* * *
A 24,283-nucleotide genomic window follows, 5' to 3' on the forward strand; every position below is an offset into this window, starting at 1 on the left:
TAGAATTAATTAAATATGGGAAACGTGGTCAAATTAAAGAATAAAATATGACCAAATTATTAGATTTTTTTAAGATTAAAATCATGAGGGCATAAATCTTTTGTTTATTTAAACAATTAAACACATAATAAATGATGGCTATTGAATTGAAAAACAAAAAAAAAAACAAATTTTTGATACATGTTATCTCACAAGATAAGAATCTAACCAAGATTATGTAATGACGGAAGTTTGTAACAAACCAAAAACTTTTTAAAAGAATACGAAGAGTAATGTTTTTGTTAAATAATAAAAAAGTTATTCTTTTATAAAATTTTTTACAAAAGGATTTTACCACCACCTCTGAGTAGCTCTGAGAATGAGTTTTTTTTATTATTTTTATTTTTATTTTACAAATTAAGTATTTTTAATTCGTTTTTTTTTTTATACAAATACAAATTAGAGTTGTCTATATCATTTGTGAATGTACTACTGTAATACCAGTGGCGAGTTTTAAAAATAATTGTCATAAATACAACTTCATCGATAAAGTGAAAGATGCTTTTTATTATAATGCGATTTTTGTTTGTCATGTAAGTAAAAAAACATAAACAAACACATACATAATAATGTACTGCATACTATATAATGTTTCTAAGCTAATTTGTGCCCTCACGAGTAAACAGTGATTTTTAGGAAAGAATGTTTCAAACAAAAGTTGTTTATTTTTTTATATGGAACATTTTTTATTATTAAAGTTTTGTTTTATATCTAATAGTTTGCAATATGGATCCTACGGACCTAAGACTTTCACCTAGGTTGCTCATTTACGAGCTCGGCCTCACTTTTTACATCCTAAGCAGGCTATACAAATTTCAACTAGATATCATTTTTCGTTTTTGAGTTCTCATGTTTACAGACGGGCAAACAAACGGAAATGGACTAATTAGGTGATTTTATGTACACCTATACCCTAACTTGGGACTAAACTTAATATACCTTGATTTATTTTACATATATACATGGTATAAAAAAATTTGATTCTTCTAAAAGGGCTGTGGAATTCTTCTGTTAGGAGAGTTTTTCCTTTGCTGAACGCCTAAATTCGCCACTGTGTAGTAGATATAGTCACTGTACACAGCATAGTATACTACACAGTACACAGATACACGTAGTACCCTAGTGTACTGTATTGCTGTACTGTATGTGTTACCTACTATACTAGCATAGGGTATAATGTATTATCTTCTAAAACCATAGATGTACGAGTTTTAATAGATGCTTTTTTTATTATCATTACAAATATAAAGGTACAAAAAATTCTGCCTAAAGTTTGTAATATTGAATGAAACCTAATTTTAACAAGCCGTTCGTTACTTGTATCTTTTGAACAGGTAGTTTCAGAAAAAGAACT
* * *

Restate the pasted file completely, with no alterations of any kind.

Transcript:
A 24,283-nucleotide genomic window follows, 5' to 3' on the forward strand; every position below is an offset into this window, starting at 1 on the left:
TAGAATTAATTAAATATGGGAAACGTGGTCAAATTAAAGAATAAAATATGACCAAATTATTAGATTTTTTTAAGATTAAAATCATGAGGGCATAAATCTTTTGTTTATTTAAACAATTAAACACATAATAAATGATGGCTATTGAATTGAAAAACAAAAAAAAAAACAAATTTTTGATACATGTTATCTCACAAGATAAGAATCTAACCAAGATTATGTAATGACGGAAGTTTGTAACAAACCAAAAACTTTTTAAAAGAATACGAAGAGTAATGTTTTTGTTAAATAATAAAAAAGTTATTCTTTTATAAAATTTTTTACAAAAGGATTTTACCACCACCTCTGAGTAGCTCTGAGAATGAGTTTTTTTTATTATTTTTATTTTTATTTTACAAATTAAGTATTTTTAATTCGTTTTTTTTTTTATACAAATACAAATTAGAGTTGTCTATATCATTTGTGAATGTACTACTGTAATACCAGTGGCGAGTTTTAAAAATAATTGTCATAAATACAACTTCATCGATAAAGTGAAAGATGCTTTTTATTATAATGCGATTTTTGTTTGTCATGTAAGTAAAAAAACATAAACAAACACATACATAATAATGTACTGCATACTATATAATGTTTCTAAGCTAATTTGTGCCCTCACGAGTAAACAGTGATTTTTAGGAAAGAATGTTTCAAACAAAAGTTGTTTATTTTTTTATATGGAACATTTTTTATTATTAAAGTTTTGTTTTATATCTAATAGTTTGCAATATGGATCCTACGGACCTAAGACTTTCACCTAGGTTGCTCATTTACGAGCTCGGCCTCACTTTTTACATCCTAAGCAGGCTATACAAATTTCAACTAGATATCATTTTTCGTTTTTGAGTTCTCATGTTTACAGACGGGCAAACAAACGGAAATGGACTAATTAGGTGATTTTATGTACACCTATACCCTAACTTGGGACTAAACTTAATATACCTTGATTTATTTTACATATATACATGGTATAAAAAAATTTGATTCTTCTAAAAGGGCTGTGGAATTCTTCTGTTAGGAGAGTTTTTCCTTTGCTGAACGCCTAAATTCGCCACTGTGTAGTAGATATAGTCACTGTACACAGCATAGTATACTACACAGTACACAGATACACGTAGTACCCTAGTGTACTGTATTGCTGTACTGTATGTGTTACCTACTATACTAGCATAGGGTATAATGTATTATCTTCTAAAACCATAGATGTACGAGTTTTAATAGATGCTTTTTTTATTATCATTACAAATATAAAGGTACAAAAAATTCTGCCTAAAGTTTGTAATATTGAATGAAACCTAATTTTAACAAGCCGTTCGTTACTTGTATCTTTTGAACAGGTAGTTTCAGAAAAAGAACT